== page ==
One of the chipper-est and most enjoyable revival recordings of recent days makes you happy just listening to its up-tempo, uniquely pop sound. No Broadway musical ever sounded like this before Burt Bacharach and his song writing partner Hal David took a crack at musical comedy. Too bad they didn’t keep at it! It would be great to be able to revive more Bacharach shows (other than revues using his pop songs).
Bacharach’s unique sound was well known from such pop song hits as “I Say A Little Prayer” and “A House is Not a Home” which were both chart toppers for Dionne Warwick before the debut of Promises, Promises in 1968. The show added a hit “I’ll Never Fall in Love Again” to his catalogue. The revival adds both of Warwick’s hits mentioned above to the show, in part in order to beef up the role of the female lead for Kristin Chenoweth.
Masterworks Broadway’s release of the current revival captures much of what is good about the production now playing at the Broadway Theatre in New York, including the ingratiating Broadway debut of Sean Hayes, the lilt of the voice of always enjoyable Kristin Chenoweth, and even a hint of the pleasure of Katie Finneran’s Tony Award winning performance.
The cover of the package is the logo the show has been using with individual portraits of Hayes and Chenoweth. You’ll find a better shot of the two of them which reflects the charm of the show on page 22 of the booklet (shown here).
Another eleven photos fill the 36 page booklet which also provides the full lyrics and credits. Unfortunately, it does not include a detailed synopsis that would allow you to understand the function each of the songs plays in telling the story. Instead, a single paragraph explains just the set up for the events that transpire on stage. This is a pity as the result is a package that simply gives no hint of the pleasures of Neil Simon’s clever book based on Billy Wilder and I.A.L. Diamond’s screenplay, “The Apartment.” Without it, it is difficult to understand the reason that Finneran took home a Tony for Best Supporting Actress in a Musical. (Trust me, she deserved it.) The disc does, however, give a true taste of Tony Goldwyn’s bland performance as the dastardly boss when he sings his one solo, “Wanting Things.”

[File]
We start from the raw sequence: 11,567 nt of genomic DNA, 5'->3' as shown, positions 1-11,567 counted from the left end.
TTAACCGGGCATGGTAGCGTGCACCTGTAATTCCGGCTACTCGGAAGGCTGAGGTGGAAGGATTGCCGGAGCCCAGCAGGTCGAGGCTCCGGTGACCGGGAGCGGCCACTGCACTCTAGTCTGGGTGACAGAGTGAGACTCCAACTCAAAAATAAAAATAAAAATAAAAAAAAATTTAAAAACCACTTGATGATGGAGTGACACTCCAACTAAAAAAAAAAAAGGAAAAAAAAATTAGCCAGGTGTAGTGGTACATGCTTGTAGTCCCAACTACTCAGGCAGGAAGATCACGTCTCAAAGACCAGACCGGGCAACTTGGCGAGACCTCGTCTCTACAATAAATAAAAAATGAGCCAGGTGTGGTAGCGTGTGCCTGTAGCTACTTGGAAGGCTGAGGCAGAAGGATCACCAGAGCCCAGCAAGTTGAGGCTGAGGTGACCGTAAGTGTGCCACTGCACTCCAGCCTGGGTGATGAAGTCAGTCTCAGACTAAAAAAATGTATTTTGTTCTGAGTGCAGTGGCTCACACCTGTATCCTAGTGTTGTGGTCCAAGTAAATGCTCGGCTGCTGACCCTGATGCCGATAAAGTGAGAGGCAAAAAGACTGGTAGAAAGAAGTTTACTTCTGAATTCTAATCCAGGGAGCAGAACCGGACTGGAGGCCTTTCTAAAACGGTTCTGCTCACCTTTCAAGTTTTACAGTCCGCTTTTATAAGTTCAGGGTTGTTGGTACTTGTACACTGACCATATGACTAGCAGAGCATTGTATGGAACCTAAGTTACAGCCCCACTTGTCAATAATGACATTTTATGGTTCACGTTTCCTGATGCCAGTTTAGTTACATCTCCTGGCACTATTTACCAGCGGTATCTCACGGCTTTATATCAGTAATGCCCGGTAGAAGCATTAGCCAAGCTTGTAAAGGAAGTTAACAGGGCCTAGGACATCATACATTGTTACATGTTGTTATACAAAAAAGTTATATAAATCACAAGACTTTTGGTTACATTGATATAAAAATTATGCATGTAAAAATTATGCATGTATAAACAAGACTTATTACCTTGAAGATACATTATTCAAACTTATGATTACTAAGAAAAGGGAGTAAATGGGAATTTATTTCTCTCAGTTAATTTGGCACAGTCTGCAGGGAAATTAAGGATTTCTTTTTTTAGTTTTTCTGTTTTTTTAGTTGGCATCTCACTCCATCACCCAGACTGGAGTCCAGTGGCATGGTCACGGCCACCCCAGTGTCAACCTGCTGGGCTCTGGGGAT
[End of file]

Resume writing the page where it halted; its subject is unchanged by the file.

The real reason to want to have this CD is to hear Bacharach’s music performed by this cast with this particular nineteen-member pit orchestra using new orchestrations. In an age when we so often bemoan the downsizing of forces in orchestra pits (shame on the producers of the current West Side Story revival who have just removed even more string players from the pit under the assumption that the audience won’t notice!) and we even have to put up with revivals of musicals without orchestras while the cast picks up instruments to toot when not singing, it is astonishing to find one revival where an orchestra of reduced size produces even better support than did the original.
How did they do that? They brought in the same man who created the original orchestrations forty years ago, Jonathan Tunick. Apparently, the inestimable Mr. Tunick, the first-ever winner of a Tony Award for orchestrations who is so well known for his ability to create lush charts, has learned some new tricks in the last four decades! This is not to say that his original charts were somehow lacking. Actually, the originals are superb and make imaginative use of unusual techniques, most notably the placement of four vocalists in the orchestra to add a vocal richness to Bacharach’s nimble side and sub rhythms and riffs. A side-by-side comparison of the original Broadway cast album to this new recording reveals that Tunick, while reducing the number of players. actually increased the liveliness of what was already a thoroughly lively as well as lovely score.
Tunick does some amazing things behind the vocals. There is a little descending bass line played by a reed on the first and third “little secret” in the title triplet of “It’s Our Little Secret” that is so right for the moment, but then Tunick has the fabulous sense of taste not to over-do it by excessive repeats. His blend of guitar and piano behind Chenoweth on the interpolated “I Say A Little Prayer” brings the pop sound into the theater. He’s not infallible, however. There is an awkward transition to the “button” on “Knowing When to Leave” that draws the focus away from the vocal and toward the orchestra at just the wrong moment.
No such stumble affects “Where Can You Take A Girl?” with its superb joining of voices and reeds in the break, or the build for the torrent of happiness that is “She Likes Basketball.”
Masterworks Broadway added one trumpeter to the show’s 18-piece orchestra (not counting the four “orchestra voices” who vocalize as part of the band) under music director/conductor Phil Reno. It is difficult to conceive how these charts could be played better.